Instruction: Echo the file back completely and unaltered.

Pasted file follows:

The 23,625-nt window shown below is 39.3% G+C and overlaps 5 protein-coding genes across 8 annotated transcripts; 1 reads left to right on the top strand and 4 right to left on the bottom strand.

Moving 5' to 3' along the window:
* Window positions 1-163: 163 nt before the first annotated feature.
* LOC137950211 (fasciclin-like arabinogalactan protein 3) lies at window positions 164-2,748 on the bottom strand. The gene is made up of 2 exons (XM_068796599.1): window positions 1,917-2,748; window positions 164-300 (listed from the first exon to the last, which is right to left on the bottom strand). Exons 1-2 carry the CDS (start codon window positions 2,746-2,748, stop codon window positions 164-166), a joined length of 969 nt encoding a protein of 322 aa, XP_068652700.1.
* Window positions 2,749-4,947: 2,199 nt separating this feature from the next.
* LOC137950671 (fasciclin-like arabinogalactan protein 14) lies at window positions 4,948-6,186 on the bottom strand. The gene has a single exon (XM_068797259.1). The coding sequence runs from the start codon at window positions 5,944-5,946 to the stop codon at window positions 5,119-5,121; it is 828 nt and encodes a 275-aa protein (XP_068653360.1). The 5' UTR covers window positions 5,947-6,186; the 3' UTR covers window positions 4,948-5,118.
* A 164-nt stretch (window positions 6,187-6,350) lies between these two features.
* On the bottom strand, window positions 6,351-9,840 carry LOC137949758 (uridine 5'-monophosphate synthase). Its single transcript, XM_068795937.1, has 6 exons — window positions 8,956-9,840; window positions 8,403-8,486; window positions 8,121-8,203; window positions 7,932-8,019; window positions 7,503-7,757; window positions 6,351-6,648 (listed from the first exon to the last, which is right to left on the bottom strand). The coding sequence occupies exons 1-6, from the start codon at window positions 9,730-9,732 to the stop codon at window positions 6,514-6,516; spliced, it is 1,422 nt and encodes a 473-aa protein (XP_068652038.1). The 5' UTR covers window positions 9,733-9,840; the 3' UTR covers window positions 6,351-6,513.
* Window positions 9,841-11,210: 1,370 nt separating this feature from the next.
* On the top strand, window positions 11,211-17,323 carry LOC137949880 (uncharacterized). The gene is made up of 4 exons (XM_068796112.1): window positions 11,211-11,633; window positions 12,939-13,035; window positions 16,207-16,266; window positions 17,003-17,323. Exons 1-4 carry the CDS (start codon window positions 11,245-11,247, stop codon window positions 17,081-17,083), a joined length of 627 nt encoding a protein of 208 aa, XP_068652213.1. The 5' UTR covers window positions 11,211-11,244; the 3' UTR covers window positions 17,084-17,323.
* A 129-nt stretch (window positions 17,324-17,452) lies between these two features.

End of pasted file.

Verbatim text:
The 23,625-nt window shown below is 39.3% G+C and overlaps 5 protein-coding genes across 8 annotated transcripts; 1 reads left to right on the top strand and 4 right to left on the bottom strand.

Moving 5' to 3' along the window:
* Window positions 1-163: 163 nt before the first annotated feature.
* LOC137950211 (fasciclin-like arabinogalactan protein 3) lies at window positions 164-2,748 on the bottom strand. The gene is made up of 2 exons (XM_068796599.1): window positions 1,917-2,748; window positions 164-300 (listed from the first exon to the last, which is right to left on the bottom strand). Exons 1-2 carry the CDS (start codon window positions 2,746-2,748, stop codon window positions 164-166), a joined length of 969 nt encoding a protein of 322 aa, XP_068652700.1.
* Window positions 2,749-4,947: 2,199 nt separating this feature from the next.
* LOC137950671 (fasciclin-like arabinogalactan protein 14) lies at window positions 4,948-6,186 on the bottom strand. The gene has a single exon (XM_068797259.1). The coding sequence runs from the start codon at window positions 5,944-5,946 to the stop codon at window positions 5,119-5,121; it is 828 nt and encodes a 275-aa protein (XP_068653360.1). The 5' UTR covers window positions 5,947-6,186; the 3' UTR covers window positions 4,948-5,118.
* A 164-nt stretch (window positions 6,187-6,350) lies between these two features.
* On the bottom strand, window positions 6,351-9,840 carry LOC137949758 (uridine 5'-monophosphate synthase). Its single transcript, XM_068795937.1, has 6 exons — window positions 8,956-9,840; window positions 8,403-8,486; window positions 8,121-8,203; window positions 7,932-8,019; window positions 7,503-7,757; window positions 6,351-6,648 (listed from the first exon to the last, which is right to left on the bottom strand). The coding sequence occupies exons 1-6, from the start codon at window positions 9,730-9,732 to the stop codon at window positions 6,514-6,516; spliced, it is 1,422 nt and encodes a 473-aa protein (XP_068652038.1). The 5' UTR covers window positions 9,733-9,840; the 3' UTR covers window positions 6,351-6,513.
* Window positions 9,841-11,210: 1,370 nt separating this feature from the next.
* On the top strand, window positions 11,211-17,323 carry LOC137949880 (uncharacterized). The gene is made up of 4 exons (XM_068796112.1): window positions 11,211-11,633; window positions 12,939-13,035; window positions 16,207-16,266; window positions 17,003-17,323. Exons 1-4 carry the CDS (start codon window positions 11,245-11,247, stop codon window positions 17,081-17,083), a joined length of 627 nt encoding a protein of 208 aa, XP_068652213.1. The 5' UTR covers window positions 11,211-11,244; the 3' UTR covers window positions 17,084-17,323.
* A 129-nt stretch (window positions 17,324-17,452) lies between these two features.